Co-authored by Olivia Labonte, UN-Habitat Youth Advisory Board-North America and Jonas Freist-Held, UN-Habitat Youth Advisory Board-Europe
A mural was unveiled in Berlin-Rudow, a suburb of Germany’s capital on Sunday, making a powerful statement regarding youth engagement in urban development. The graffiti, painted by the German crew The Ruined Kings and designed in cooperation with the Youth Advisory Board of the United Nations Human Settlement Program (UN-Habitat), highlights the power of young people to transform the cities they live in.
Berlin is no stranger to street art, with many of the city’s walls covered in murals, tagging and other forms of “Strassenkunst”. Many of them carry political messages and can be understood as either supporting or most often disapproving the current political climate at a local or international scale. Due to its complex history of being a divided city, Berlin’s urban landscape has been constantly changing.
Similar to many growing cities, a growing number of public and underdeveloped spaces in Berlin have been sold to make room for the city’s growing population and private sector, including rapid development of housing. Street art and graffiti have become a popular channel to protest these rapid developments that all too often push marginalized populations further and further out of the city’s core. Street art and graffiti allow artists, activists and ordinary citizens to reclaim public space.
The refugee policies of the German government and the European Union is another element that has been repeatedly discussed and elaborated upon through graffiti and street art. Germany has received international attention for hosting more than one million refugees displaced from conflicts in Syria, and for German Chancellor Angela Merkel’s strong critique of Donald Trump’s seven-country Muslim ban. The refugee policies have been a very visible topic in Berlin’s diverse street art scene.
An important demographic at the core of these political protests and reclamations of public space is youth, who are often at the core of the global street art movement. Although young people have the transformative agency to improve cities and promote sustainable human settlements, they often remain vulnerable to urban decision-making and changes in political, environmental and economic urban orientations that do not integrate their needs. Their exclusion can lead to conflict and prevent the development of inclusive, sustainable, and resilient cities.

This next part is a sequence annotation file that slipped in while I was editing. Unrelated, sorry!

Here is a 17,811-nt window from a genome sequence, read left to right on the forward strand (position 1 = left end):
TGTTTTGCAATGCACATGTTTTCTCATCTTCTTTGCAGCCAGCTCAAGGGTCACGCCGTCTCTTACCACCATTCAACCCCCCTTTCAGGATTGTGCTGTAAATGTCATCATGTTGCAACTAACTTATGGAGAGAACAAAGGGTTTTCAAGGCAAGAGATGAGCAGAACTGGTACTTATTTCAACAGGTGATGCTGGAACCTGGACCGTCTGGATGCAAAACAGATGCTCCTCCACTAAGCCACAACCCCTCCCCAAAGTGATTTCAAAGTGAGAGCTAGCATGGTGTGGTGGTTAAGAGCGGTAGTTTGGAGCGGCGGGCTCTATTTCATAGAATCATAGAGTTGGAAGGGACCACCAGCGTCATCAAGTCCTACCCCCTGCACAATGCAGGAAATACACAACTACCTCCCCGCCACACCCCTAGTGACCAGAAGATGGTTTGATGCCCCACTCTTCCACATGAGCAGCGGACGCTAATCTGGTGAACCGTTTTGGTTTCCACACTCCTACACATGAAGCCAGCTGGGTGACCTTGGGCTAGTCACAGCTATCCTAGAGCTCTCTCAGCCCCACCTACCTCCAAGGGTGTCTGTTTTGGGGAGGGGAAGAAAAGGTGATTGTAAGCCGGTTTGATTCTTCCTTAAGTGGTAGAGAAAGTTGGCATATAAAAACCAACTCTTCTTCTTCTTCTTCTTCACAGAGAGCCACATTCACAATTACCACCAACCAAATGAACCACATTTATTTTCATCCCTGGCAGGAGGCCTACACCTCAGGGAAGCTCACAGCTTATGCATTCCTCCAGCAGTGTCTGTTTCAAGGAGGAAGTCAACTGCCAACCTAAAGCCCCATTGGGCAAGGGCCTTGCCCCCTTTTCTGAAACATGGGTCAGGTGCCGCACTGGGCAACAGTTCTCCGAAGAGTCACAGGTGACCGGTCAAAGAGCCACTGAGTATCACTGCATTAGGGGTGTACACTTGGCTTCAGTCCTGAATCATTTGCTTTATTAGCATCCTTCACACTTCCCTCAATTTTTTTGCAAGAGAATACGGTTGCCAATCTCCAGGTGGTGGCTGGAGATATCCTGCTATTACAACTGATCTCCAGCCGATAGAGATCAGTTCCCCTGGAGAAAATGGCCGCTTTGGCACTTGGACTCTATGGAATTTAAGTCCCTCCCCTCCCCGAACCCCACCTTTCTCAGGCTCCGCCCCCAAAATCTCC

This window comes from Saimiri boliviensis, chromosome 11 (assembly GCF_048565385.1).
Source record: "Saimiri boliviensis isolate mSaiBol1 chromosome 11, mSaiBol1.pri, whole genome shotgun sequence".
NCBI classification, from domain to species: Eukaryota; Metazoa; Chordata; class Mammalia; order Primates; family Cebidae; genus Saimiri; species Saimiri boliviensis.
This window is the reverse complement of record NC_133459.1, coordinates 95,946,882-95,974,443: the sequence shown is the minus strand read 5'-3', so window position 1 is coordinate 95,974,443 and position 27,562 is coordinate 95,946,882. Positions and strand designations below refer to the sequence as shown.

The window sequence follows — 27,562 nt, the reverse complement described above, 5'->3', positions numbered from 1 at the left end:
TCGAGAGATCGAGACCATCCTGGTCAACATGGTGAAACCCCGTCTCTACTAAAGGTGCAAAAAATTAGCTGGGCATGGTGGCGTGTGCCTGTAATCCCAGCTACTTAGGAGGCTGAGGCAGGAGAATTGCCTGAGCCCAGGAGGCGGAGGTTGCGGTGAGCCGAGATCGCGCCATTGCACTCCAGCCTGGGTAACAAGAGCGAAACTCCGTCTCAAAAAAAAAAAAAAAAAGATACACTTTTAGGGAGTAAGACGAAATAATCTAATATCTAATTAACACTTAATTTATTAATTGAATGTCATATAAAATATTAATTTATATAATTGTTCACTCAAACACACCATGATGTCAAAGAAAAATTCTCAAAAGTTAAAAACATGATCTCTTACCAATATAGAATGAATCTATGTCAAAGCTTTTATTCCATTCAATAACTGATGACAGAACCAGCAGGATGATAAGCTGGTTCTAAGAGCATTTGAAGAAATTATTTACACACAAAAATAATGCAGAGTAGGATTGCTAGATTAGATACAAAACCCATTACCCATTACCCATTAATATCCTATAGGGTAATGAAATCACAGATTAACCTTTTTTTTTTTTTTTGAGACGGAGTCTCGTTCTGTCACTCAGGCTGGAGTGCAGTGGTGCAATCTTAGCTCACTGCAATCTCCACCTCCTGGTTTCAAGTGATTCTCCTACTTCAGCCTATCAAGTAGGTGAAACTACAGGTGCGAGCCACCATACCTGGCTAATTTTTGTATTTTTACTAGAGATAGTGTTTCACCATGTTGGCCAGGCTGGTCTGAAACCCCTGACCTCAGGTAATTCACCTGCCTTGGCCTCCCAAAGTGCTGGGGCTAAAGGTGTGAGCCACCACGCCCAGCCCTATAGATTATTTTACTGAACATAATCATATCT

Youth often feel the need to establish their right to use public space, which can manifest itself in both constructive or negative ways. They express their disillusionment and marginalization from the urban production of space by claiming and appropriating private property through tagging, graffiti, and street art. “If private advertisement is covering the walls of our city, why should not I as a citizen be allowed to design public space the way I like it?”, says David Wissing, a member of the crew The Ruined Kings that painted the mural in Berlin-Rudow. “Graffiti is a way to reclaim public space on behalf of the people and a powerful tool to express discontent with political developments young people often do not have a say in.”
The mural in Berlin is the fourth in a series of #UrbanAction projects initiated by UN-Habitat to encourage and mobilize young people to take action for positive change in urban areas, not least through public art. Knowing that young people can have a voice through art can shape the way a community sees them and how they see their role in the community. In Berlin, the project was carried out by the UN-Habitat Youth Advisory Board and the United Nations Association of Germany (DGVN), with support from the Federal Ministry for Economic Cooperation and Development and Berlinovo, a public housing company. This mural was also endorsed by the Governing Mayor of Berlin, Michael Muller.
Past #UrbanAction murals were unveiled in Nairobi, Istanbul, and Tunis, always in collaboration with local organizations and youth. The many interactions that occur in the public realm provide young people with a rich education about the world around them. The provision of meaningful ways for young people to participate in the development of public spaces—for example, through street art—can yield tremendous benefits. Ultimately, true youth participation must actively include young people in urban decision-making that goes beyond symbolic actions—a demand that the UN-Habitat Youth Advisory Board has elaborated on in its Berlin Agenda after consulting with various stakeholders, including political decision makers and most importantly youth. When their potentials are unlocked given the appropriate conditions, young people can be dynamic agents of positive change.